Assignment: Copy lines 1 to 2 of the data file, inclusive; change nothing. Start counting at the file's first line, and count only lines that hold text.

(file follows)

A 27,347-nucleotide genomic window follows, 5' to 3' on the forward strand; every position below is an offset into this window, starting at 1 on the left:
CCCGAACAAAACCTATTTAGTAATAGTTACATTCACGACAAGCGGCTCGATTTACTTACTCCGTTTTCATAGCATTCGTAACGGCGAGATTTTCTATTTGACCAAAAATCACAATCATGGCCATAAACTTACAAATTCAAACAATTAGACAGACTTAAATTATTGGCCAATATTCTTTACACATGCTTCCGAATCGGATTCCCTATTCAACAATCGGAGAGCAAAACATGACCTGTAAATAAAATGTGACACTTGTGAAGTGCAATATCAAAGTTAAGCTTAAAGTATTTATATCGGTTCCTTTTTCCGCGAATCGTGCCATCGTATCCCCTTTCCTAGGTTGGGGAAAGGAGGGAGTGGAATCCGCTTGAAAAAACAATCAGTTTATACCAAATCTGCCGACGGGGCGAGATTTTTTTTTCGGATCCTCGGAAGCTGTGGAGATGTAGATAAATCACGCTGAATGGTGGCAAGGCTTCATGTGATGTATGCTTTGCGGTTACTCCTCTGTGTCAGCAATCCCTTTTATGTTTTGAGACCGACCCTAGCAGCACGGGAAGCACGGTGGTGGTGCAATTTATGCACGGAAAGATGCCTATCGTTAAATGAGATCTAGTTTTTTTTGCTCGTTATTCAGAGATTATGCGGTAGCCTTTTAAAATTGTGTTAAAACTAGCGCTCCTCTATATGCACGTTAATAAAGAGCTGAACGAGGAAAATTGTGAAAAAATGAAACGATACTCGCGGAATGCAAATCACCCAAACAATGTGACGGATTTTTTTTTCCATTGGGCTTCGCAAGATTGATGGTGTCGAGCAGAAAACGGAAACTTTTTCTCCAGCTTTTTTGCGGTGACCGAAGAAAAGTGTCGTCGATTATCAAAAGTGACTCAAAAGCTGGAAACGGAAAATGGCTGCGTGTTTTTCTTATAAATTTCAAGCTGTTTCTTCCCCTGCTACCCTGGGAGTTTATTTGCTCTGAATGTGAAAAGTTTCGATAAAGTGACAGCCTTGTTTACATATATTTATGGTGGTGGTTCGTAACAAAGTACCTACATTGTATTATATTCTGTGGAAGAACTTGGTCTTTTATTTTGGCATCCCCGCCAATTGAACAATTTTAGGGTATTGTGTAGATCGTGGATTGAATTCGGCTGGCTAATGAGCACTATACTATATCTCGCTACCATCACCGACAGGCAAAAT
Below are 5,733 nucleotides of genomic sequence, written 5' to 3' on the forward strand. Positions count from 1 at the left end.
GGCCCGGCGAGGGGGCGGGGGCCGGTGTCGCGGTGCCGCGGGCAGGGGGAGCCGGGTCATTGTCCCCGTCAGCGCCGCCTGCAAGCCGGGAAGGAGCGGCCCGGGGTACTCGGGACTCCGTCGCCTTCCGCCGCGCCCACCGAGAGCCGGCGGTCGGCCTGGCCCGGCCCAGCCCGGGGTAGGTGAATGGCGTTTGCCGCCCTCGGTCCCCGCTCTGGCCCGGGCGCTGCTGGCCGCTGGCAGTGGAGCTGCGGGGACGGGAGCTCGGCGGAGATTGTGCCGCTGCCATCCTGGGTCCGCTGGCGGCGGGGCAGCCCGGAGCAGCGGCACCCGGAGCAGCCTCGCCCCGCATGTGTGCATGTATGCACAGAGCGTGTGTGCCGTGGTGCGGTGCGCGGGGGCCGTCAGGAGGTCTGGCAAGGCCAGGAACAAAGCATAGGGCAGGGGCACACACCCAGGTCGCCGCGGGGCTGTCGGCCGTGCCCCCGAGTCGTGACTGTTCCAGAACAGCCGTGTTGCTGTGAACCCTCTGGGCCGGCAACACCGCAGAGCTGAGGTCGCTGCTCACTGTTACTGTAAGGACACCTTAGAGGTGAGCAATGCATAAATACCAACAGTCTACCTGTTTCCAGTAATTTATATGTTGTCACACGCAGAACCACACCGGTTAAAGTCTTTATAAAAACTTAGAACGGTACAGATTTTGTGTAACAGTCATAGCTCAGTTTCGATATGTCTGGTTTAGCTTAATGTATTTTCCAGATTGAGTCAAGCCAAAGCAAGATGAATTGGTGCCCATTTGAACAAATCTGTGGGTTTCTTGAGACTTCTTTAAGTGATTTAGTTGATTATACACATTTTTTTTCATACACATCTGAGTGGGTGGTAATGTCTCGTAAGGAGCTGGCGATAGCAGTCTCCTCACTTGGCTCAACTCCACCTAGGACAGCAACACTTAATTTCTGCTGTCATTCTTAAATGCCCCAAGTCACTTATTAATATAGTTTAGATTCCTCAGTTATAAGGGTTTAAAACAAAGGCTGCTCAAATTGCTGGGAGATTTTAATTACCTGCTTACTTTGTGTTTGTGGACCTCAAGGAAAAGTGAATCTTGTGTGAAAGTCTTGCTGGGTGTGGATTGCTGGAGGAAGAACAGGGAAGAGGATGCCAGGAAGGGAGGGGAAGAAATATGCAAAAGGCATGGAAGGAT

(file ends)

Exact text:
A 27,347-nucleotide genomic window follows, 5' to 3' on the forward strand; every position below is an offset into this window, starting at 1 on the left:
CCCGAACAAAACCTATTTAGTAATAGTTACATTCACGACAAGCGGCTCGATTTACTTACTCCGTTTTCATAGCATTCGTAACGGCGAGATTTTCTATTTGACCAAAAATCACAATCATGGCCATAAACTTACAAATTCAAACAATTAGACAGACTTAAATTATTGGCCAATATTCTTTACACATGCTTCCGAATCGGATTCCCTATTCAACAATCGGAGAGCAAAACATGACCTGTAAATAAAATGTGACACTTGTGAAGTGCAATATCAAAGTTAAGCTTAAAGTATTTATATCGGTTCCTTTTTCCGCGAATCGTGCCATCGTATCCCCTTTCCTAGGTTGGGGAAAGGAGGGAGTGGAATCCGCTTGAAAAAACAATCAGTTTATACCAAATCTGCCGACGGGGCGAGATTTTTTTTTCGGATCCTCGGAAGCTGTGGAGATGTAGATAAATCACGCTGAATGGTGGCAAGGCTTCATGTGATGTATGCTTTGCGGTTACTCCTCTGTGTCAGCAATCCCTTTTATGTTTTGAGACCGACCCTAGCAGCACGGGAAGCACGGTGGTGGTGCAATTTATGCACGGAAAGATGCCTATCGTTAAATGAGATCTAGTTTTTTTTGCTCGTTATTCAGAGATTATGCGGTAGCCTTTTAAAATTGTGTTAAAACTAGCGCTCCTCTATATGCACGTTAATAAAGAGCTGAACGAGGAAAATTGTGAAAAAATGAAACGATACTCGCGGAATGCAAATCACCCAAACAATGTGACGGATTTTTTTTTCCATTGGGCTTCGCAAGATTGATGGTGTCGAGCAGAAAACGGAAACTTTTTCTCCAGCTTTTTTGCGGTGACCGAAGAAAAGTGTCGTCGATTATCAAAAGTGACTCAAAAGCTGGAAACGGAAAATGGCTGCGTGTTTTTCTTATAAATTTCAAGCTGTTTCTTCCCCTGCTACCCTGGGAGTTTATTTGCTCTGAATGTGAAAAGTTTCGATAAAGTGACAGCCTTGTTTACATATATTTATGGTGGTGGTTCGTAACAAAGTACCTACATTGTATTATATTCTGTGGAAGAACTTGGTCTTTTATTTTGGCATCCCCGCCAATTGAACAATTTTAGGGTATTGTGTAGATCGTGGATTGAATTCGGCTGGCTAATGAGCACTATACTATATCTCGCTACCATCACCGACAGGCAAAAT